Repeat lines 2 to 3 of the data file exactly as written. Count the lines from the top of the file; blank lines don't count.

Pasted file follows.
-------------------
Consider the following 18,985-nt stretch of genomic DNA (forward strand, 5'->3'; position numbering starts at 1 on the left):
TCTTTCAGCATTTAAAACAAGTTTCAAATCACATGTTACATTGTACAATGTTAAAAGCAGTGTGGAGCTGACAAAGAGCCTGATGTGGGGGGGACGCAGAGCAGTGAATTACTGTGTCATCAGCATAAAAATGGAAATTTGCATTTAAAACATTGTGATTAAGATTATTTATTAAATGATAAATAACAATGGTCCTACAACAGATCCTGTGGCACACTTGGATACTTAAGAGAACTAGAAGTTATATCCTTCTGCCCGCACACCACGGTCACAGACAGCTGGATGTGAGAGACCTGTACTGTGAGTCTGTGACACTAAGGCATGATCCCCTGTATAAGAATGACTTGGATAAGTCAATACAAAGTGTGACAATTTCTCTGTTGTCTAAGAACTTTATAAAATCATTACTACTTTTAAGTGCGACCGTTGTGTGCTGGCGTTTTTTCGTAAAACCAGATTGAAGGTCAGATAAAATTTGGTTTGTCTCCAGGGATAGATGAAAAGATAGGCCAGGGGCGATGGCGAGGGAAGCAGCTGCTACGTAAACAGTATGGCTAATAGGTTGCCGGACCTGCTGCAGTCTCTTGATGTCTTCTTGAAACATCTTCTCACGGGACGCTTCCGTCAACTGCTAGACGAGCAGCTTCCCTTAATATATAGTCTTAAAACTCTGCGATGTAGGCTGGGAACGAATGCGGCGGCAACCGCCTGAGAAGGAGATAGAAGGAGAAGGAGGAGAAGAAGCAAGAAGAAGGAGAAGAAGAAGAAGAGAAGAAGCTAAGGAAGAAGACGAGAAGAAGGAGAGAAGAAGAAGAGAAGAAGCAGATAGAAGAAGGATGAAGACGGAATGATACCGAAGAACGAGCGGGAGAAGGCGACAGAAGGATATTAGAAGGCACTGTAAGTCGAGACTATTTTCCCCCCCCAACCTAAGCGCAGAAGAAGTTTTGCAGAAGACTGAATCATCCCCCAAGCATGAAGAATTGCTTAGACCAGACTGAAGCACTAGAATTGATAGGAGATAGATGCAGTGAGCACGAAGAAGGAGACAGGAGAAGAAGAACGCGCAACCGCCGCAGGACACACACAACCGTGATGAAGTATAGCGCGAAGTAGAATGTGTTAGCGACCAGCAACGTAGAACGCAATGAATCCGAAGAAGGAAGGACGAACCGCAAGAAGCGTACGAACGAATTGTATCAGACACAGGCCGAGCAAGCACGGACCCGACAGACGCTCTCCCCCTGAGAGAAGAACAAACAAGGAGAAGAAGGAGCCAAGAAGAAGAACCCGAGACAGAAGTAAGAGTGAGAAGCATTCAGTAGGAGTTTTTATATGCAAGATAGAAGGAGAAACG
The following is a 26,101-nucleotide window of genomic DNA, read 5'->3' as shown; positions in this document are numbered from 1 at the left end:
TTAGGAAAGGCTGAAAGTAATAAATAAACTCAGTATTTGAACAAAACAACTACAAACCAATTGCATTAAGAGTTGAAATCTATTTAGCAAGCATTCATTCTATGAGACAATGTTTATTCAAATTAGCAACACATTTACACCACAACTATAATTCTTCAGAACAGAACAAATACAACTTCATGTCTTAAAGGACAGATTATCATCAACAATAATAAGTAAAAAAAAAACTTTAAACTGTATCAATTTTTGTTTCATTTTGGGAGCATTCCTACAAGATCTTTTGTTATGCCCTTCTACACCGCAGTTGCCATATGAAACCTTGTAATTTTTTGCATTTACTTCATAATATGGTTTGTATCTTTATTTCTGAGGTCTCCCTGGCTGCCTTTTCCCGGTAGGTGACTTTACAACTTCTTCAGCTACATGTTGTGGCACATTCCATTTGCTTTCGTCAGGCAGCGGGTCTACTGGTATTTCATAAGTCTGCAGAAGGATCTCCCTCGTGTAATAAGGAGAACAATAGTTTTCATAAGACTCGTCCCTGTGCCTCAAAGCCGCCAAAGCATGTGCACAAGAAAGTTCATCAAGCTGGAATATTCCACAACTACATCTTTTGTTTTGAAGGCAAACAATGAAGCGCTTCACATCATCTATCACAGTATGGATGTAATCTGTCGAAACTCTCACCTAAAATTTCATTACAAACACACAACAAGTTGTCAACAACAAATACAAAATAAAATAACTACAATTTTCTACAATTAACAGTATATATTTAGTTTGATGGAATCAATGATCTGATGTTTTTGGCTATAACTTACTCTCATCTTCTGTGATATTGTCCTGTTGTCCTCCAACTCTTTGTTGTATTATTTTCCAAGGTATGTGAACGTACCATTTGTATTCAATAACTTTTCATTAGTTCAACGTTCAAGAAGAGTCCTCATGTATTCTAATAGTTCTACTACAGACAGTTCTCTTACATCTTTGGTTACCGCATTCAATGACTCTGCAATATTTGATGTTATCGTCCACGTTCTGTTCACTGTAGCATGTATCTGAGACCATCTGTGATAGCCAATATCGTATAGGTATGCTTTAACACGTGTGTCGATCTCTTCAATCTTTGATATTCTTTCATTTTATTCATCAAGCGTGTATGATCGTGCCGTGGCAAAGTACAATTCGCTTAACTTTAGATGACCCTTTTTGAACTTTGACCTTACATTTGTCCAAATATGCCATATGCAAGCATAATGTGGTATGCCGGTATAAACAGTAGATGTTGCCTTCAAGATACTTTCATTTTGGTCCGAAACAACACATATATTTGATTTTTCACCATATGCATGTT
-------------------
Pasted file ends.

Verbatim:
TCTTTCAGCATTTAAAACAAGTTTCAAATCACATGTTACATTGTACAATGTTAAAAGCAGTGTGGAGCTGACAAAGAGCCTGATGTGGGGGGGACGCAGAGCAGTGAATTACTGTGTCATCAGCATAAAAATGGAAATTTGCATTTAAAACATTGTGATTAAGATTATTTATTAAATGATAAATAACAATGGTCCTACAACAGATCCTGTGGCACACTTGGATACTTAAGAGAACTAGAAGTTATATCCTTCTGCCCGCACACCACGGTCACAGACAGCTGGATGTGAGAGACCTGTACTGTGAGTCTGTGACACTAAGGCATGATCCCCTGTATAAGAATGACTTGGATAAGTCAATACAAAGTGTGACAATTTCTCTGTTGTCTAAGAACTTTATAAAATCATTACTACTTTTAAGTGCGACCGTTGTGTGCTGGCGTTTTTTCGTAAAACCAGATTGAAGGTCAGATAAAATTTGGTTTGTCTCCAGGGATAGATGAAAAGATAGGCCAGGGGCGATGGCGAGGGAAGCAGCTGCTACGTAAACAGTATGGCTAATAGGTTGCCGGACCTGCTGCAGTCTCTTGATGTCTTCTTGAAACATCTTCTCACGGGACGCTTCCGTCAACTGCTAGACGAGCAGCTTCCCTTAATATATAGTCTTAAAACTCTGCGATGTAGGCTGGGAACGAATGCGGCGGCAACCGCCTGAGAAGGAGATAGAAGGAGAAGGAGGAGAAGAAGCAAGAAGAAGGAGAAGAAGAAGAAGAGAAGAAGCTAAGGAAGAAGACGAGAAGAAGGAGAGAAGAAGAAGAGAAGAAGCAGATAGAAGAAGGATGAAGACGGAATGATACCGAAGAACGAGCGGGAGAAGGCGACAGAAGGATATTAGAAGGCACTGTAAGTCGAGACTATTTTCCCCCCCCAACCTAAGCGCAGAAGAAGTTTTGCAGAAGACTGAATCATCCCCCAAGCATGAAGAATTGCTTAGACCAGACTGAAGCACTAGAATTGATAGGAGATAGATGCAGTGAGCACGAAGAAGGAGACAGGAGAAGAAGAACGCGCAACCGCCGCAGGACACACACAACCGTGATGAAGTATAGCGCGAAGTAGAATGTGTTAGCGACCAGCAACGTAGAACGCAATGAATCCGAAGAAGGAAGGACGAACCGCAAGAAGCGTACGAACGAATTGTATCAGACACAGGCCGAGCAAGCACGGACCCGACAGACGCTCTCCCCCTGAGAGAAGAACAAACAAGGAGAAGAAGGAGCCAAGAAGAAGAACCCGAGACAGAAGTAAGAGTGAGAAGCATTCAGTAGGAGTTTTTATATGCAAGATAGAAGGAGAAACG
The following is a 26,101-nucleotide window of genomic DNA, read 5'->3' as shown; positions in this document are numbered from 1 at the left end: